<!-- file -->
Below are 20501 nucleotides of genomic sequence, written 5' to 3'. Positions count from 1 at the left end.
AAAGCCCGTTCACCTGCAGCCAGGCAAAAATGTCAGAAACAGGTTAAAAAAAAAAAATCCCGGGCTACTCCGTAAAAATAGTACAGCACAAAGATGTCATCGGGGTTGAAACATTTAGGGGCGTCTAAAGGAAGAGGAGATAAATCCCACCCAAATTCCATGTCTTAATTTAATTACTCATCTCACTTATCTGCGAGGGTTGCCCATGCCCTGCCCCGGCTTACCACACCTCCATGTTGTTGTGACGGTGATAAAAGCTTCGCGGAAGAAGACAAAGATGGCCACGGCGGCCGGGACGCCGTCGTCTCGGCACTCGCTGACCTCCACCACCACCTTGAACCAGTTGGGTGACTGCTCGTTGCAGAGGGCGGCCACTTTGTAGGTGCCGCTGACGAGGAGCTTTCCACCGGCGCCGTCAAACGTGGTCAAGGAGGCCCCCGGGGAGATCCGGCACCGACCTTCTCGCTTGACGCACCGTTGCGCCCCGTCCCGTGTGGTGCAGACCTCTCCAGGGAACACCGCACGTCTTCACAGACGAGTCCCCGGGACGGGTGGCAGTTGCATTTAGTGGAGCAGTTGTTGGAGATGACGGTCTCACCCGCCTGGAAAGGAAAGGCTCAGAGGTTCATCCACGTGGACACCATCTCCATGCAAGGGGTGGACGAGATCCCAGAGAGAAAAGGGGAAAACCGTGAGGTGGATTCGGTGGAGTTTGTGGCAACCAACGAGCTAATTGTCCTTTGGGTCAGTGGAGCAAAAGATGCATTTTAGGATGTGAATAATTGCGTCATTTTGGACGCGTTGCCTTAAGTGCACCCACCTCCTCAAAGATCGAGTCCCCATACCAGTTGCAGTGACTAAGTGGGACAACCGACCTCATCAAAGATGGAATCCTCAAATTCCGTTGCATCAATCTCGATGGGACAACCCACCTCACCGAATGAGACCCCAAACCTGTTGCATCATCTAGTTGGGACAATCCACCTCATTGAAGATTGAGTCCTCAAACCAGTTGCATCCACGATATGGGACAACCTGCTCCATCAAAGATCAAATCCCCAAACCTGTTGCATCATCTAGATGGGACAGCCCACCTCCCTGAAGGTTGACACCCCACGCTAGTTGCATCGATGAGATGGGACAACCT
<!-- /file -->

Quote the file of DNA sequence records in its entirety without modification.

Below are 20501 nucleotides of genomic sequence, written 5' to 3'. Positions count from 1 at the left end.
AAAGCCCGTTCACCTGCAGCCAGGCAAAAATGTCAGAAACAGGTTAAAAAAAAAAAATCCCGGGCTACTCCGTAAAAATAGTACAGCACAAAGATGTCATCGGGGTTGAAACATTTAGGGGCGTCTAAAGGAAGAGGAGATAAATCCCACCCAAATTCCATGTCTTAATTTAATTACTCATCTCACTTATCTGCGAGGGTTGCCCATGCCCTGCCCCGGCTTACCACACCTCCATGTTGTTGTGACGGTGATAAAAGCTTCGCGGAAGAAGACAAAGATGGCCACGGCGGCCGGGACGCCGTCGTCTCGGCACTCGCTGACCTCCACCACCACCTTGAACCAGTTGGGTGACTGCTCGTTGCAGAGGGCGGCCACTTTGTAGGTGCCGCTGACGAGGAGCTTTCCACCGGCGCCGTCAAACGTGGTCAAGGAGGCCCCCGGGGAGATCCGGCACCGACCTTCTCGCTTGACGCACCGTTGCGCCCCGTCCCGTGTGGTGCAGACCTCTCCAGGGAACACCGCACGTCTTCACAGACGAGTCCCCGGGACGGGTGGCAGTTGCATTTAGTGGAGCAGTTGTTGGAGATGACGGTCTCACCCGCCTGGAAAGGAAAGGCTCAGAGGTTCATCCACGTGGACACCATCTCCATGCAAGGGGTGGACGAGATCCCAGAGAGAAAAGGGGAAAACCGTGAGGTGGATTCGGTGGAGTTTGTGGCAACCAACGAGCTAATTGTCCTTTGGGTCAGTGGAGCAAAAGATGCATTTTAGGATGTGAATAATTGCGTCATTTTGGACGCGTTGCCTTAAGTGCACCCACCTCCTCAAAGATCGAGTCCCCATACCAGTTGCAGTGACTAAGTGGGACAACCGACCTCATCAAAGATGGAATCCTCAAATTCCGTTGCATCAATCTCGATGGGACAACCCACCTCACCGAATGAGACCCCAAACCTGTTGCATCATCTAGTTGGGACAATCCACCTCATTGAAGATTGAGTCCTCAAACCAGTTGCATCCACGATATGGGACAACCTGCTCCATCAAAGATCAAATCCCCAAACCTGTTGCATCATCTAGATGGGACAGCCCACCTCCCTGAAGGTTGACACCCCACGCTAGTTGCATCGATGAGATGGGACAACCT